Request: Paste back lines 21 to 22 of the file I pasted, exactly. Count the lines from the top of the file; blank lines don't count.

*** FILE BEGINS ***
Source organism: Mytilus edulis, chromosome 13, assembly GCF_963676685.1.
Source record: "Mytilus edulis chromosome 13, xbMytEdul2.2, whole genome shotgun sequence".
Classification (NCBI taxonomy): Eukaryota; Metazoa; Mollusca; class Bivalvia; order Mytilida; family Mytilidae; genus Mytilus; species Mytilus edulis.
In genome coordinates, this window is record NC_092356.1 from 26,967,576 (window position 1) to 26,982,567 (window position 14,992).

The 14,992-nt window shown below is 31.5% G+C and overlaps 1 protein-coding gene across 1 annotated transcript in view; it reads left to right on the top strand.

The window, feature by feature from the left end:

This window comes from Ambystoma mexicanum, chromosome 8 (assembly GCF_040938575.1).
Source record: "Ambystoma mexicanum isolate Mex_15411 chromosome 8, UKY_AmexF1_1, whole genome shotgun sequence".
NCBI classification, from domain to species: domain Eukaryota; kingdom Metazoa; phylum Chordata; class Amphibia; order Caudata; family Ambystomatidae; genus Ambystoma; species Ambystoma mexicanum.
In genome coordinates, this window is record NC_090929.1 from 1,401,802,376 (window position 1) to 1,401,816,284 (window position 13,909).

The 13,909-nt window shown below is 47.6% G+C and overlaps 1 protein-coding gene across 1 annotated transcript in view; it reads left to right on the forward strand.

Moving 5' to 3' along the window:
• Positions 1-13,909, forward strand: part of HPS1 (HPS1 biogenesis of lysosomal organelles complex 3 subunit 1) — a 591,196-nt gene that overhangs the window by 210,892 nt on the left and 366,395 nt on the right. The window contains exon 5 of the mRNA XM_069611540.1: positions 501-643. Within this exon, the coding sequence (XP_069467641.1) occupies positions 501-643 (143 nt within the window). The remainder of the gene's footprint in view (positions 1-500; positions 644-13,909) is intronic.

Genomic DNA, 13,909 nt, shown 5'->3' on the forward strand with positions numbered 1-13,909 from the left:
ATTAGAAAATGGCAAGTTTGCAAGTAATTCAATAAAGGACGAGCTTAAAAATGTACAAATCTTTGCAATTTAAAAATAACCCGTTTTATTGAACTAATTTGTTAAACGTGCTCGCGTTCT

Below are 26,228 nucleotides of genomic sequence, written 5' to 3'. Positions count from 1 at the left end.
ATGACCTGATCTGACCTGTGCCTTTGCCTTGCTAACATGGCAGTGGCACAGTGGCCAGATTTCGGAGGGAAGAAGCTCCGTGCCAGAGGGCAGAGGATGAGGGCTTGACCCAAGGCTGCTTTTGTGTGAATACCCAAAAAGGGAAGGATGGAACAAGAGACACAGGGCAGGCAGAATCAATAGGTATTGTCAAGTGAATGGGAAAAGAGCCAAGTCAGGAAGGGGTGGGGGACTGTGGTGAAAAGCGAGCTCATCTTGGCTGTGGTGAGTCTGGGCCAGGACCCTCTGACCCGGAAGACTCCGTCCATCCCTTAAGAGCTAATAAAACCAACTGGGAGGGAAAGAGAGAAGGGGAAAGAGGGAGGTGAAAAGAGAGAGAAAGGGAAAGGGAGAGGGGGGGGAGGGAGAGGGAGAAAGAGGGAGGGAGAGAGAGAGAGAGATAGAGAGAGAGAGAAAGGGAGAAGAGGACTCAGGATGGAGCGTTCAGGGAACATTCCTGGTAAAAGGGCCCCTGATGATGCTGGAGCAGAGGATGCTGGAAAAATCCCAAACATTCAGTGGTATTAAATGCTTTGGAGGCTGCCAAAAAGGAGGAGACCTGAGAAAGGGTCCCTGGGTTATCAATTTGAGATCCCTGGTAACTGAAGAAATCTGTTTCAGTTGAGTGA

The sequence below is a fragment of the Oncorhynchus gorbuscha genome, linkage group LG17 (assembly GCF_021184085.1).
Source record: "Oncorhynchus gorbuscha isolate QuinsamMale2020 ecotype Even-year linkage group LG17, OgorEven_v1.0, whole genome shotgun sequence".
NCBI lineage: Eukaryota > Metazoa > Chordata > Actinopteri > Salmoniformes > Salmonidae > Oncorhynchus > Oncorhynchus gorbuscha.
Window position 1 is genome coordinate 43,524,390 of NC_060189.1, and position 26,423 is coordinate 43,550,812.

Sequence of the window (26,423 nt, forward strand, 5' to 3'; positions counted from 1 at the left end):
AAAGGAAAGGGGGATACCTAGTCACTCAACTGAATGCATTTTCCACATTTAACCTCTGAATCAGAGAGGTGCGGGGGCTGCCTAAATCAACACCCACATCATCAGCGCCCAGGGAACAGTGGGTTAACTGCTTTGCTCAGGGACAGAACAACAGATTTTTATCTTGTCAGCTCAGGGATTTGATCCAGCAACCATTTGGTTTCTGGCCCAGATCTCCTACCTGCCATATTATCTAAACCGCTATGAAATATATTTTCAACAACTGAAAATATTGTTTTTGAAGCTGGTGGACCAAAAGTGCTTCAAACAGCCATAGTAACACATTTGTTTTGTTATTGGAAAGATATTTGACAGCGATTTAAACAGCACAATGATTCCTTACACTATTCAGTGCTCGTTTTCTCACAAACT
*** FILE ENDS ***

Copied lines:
Window position 1 is genome coordinate 43,524,390 of NC_060189.1, and position 26,423 is coordinate 43,550,812.

Sequence of the window (26,423 nt, forward strand, 5' to 3'; positions counted from 1 at the left end):